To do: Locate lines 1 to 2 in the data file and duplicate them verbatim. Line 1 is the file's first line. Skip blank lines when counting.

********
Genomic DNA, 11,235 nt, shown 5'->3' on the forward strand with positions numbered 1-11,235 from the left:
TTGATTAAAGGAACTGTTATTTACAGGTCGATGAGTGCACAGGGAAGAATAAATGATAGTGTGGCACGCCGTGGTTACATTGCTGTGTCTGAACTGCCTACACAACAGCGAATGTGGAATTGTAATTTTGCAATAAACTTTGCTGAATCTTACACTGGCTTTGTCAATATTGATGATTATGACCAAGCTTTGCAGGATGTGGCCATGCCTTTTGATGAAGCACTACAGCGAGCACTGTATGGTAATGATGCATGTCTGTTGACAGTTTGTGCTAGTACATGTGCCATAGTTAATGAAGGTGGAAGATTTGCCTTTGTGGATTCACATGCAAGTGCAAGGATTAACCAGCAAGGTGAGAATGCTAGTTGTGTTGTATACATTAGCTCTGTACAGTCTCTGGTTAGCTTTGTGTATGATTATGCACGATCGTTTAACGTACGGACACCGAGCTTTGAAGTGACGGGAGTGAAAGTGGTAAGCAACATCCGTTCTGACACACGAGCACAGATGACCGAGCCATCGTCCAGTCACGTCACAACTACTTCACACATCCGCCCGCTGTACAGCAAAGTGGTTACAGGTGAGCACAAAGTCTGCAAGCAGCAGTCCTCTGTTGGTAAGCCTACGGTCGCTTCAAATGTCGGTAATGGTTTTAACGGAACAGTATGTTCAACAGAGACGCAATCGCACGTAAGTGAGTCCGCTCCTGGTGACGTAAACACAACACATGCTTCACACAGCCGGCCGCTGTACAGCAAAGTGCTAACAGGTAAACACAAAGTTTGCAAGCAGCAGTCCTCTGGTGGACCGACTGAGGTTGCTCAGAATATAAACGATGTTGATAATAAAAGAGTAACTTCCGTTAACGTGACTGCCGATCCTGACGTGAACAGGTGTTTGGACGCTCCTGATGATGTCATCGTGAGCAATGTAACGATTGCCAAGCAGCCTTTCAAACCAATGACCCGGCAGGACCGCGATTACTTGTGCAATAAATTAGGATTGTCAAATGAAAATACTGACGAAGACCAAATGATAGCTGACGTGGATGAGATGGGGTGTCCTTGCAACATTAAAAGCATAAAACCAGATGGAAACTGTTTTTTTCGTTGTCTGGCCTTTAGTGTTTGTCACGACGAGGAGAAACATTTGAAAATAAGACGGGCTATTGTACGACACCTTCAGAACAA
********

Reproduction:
Genomic DNA, 11,235 nt, shown 5'->3' on the forward strand with positions numbered 1-11,235 from the left:
TTGATTAAAGGAACTGTTATTTACAGGTCGATGAGTGCACAGGGAAGAATAAATGATAGTGTGGCACGCCGTGGTTACATTGCTGTGTCTGAACTGCCTACACAACAGCGAATGTGGAATTGTAATTTTGCAATAAACTTTGCTGAATCTTACACTGGCTTTGTCAATATTGATGATTATGACCAAGCTTTGCAGGATGTGGCCATGCCTTTTGATGAAGCACTACAGCGAGCACTGTATGGTAATGATGCATGTCTGTTGACAGTTTGTGCTAGTACATGTGCCATAGTTAATGAAGGTGGAAGATTTGCCTTTGTGGATTCACATGCAAGTGCAAGGATTAACCAGCAAGGTGAGAATGCTAGTTGTGTTGTATACATTAGCTCTGTACAGTCTCTGGTTAGCTTTGTGTATGATTATGCACGATCGTTTAACGTACGGACACCGAGCTTTGAAGTGACGGGAGTGAAAGTGGTAAGCAACATCCGTTCTGACACACGAGCACAGATGACCGAGCCATCGTCCAGTCACGTCACAACTACTTCACACATCCGCCCGCTGTACAGCAAAGTGGTTACAGGTGAGCACAAAGTCTGCAAGCAGCAGTCCTCTGTTGGTAAGCCTACGGTCGCTTCAAATGTCGGTAATGGTTTTAACGGAACAGTATGTTCAACAGAGACGCAATCGCACGTAAGTGAGTCCGCTCCTGGTGACGTAAACACAACACATGCTTCACACAGCCGGCCGCTGTACAGCAAAGTGCTAACAGGTAAACACAAAGTTTGCAAGCAGCAGTCCTCTGGTGGACCGACTGAGGTTGCTCAGAATATAAACGATGTTGATAATAAAAGAGTAACTTCCGTTAACGTGACTGCCGATCCTGACGTGAACAGGTGTTTGGACGCTCCTGATGATGTCATCGTGAGCAATGTAACGATTGCCAAGCAGCCTTTCAAACCAATGACCCGGCAGGACCGCGATTACTTGTGCAATAAATTAGGATTGTCAAATGAAAATACTGACGAAGACCAAATGATAGCTGACGTGGATGAGATGGGGTGTCCTTGCAACATTAAAAGCATAAAACCAGATGGAAACTGTTTTTTTCGTTGTCTGGCCTTTAGTGTTTGTCACGACGAGGAGAAACATTTGAAAATAAGACGGGCTATTGTACGACACCTTCAGAACAA